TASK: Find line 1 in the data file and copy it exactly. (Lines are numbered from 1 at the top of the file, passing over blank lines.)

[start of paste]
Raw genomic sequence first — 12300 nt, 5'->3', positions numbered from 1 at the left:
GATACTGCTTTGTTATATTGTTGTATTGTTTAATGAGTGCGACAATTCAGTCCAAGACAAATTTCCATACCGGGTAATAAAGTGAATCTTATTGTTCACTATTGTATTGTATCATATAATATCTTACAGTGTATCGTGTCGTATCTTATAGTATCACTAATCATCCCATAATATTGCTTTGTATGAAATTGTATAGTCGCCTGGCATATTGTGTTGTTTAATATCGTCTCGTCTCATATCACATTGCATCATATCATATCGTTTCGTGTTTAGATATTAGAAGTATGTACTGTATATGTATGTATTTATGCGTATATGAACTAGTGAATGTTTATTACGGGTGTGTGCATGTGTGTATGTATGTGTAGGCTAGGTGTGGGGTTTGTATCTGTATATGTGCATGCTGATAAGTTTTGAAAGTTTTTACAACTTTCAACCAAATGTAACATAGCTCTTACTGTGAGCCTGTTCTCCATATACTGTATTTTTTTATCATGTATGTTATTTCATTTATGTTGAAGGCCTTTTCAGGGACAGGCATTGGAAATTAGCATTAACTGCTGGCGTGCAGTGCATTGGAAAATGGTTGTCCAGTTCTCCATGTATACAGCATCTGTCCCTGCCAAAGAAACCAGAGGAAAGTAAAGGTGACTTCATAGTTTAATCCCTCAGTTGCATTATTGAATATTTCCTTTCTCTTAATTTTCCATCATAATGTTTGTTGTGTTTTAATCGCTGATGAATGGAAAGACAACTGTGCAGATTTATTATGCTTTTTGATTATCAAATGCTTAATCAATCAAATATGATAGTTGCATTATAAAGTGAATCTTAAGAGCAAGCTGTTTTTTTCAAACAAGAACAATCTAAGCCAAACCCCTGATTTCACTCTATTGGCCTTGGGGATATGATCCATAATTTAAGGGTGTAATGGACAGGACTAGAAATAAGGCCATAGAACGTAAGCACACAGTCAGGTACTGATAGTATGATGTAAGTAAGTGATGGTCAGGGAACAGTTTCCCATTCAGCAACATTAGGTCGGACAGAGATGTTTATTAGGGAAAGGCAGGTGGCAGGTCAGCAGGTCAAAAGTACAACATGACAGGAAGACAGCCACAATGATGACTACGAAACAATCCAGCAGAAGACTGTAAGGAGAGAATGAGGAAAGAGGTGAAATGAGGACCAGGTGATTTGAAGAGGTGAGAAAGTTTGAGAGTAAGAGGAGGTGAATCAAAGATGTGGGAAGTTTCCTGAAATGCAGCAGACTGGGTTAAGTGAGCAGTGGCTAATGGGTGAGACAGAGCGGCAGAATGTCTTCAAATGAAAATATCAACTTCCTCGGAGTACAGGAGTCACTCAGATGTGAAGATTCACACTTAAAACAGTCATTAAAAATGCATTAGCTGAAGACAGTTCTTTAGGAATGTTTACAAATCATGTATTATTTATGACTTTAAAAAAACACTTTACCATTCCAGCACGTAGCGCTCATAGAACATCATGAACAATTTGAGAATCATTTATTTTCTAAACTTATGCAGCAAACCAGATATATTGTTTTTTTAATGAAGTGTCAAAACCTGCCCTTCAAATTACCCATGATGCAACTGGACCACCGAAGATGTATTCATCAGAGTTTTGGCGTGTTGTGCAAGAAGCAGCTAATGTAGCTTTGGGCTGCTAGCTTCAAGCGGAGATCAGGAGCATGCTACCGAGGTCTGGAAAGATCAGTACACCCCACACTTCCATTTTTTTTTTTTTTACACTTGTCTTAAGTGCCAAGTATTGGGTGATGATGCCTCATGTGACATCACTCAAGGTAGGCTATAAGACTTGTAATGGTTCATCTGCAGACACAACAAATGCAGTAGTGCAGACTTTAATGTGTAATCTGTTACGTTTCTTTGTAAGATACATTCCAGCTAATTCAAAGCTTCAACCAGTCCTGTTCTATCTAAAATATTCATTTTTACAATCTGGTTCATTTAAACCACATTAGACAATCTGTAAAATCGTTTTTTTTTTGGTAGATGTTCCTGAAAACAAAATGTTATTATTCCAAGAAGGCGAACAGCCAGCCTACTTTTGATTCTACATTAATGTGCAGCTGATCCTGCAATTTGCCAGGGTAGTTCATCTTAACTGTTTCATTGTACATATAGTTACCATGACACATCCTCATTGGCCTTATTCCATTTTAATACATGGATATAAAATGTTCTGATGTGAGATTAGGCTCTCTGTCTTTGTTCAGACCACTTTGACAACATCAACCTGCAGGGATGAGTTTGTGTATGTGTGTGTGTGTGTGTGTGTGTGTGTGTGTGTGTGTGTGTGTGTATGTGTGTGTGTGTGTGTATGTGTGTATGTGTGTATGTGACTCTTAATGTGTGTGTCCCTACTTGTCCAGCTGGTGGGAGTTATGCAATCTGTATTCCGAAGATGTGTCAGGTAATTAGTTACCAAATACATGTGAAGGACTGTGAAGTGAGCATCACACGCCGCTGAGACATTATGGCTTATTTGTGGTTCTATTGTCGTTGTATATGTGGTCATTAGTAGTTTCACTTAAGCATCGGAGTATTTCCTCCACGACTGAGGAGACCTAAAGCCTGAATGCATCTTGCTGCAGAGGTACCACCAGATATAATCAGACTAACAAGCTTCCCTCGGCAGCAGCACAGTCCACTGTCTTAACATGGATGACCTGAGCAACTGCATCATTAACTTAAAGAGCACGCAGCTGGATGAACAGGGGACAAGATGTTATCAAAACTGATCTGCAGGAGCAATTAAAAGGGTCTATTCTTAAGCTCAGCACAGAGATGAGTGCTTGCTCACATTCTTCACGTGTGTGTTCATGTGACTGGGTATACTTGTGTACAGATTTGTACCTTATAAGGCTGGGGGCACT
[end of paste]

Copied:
Raw genomic sequence first — 12300 nt, 5'->3', positions numbered from 1 at the left: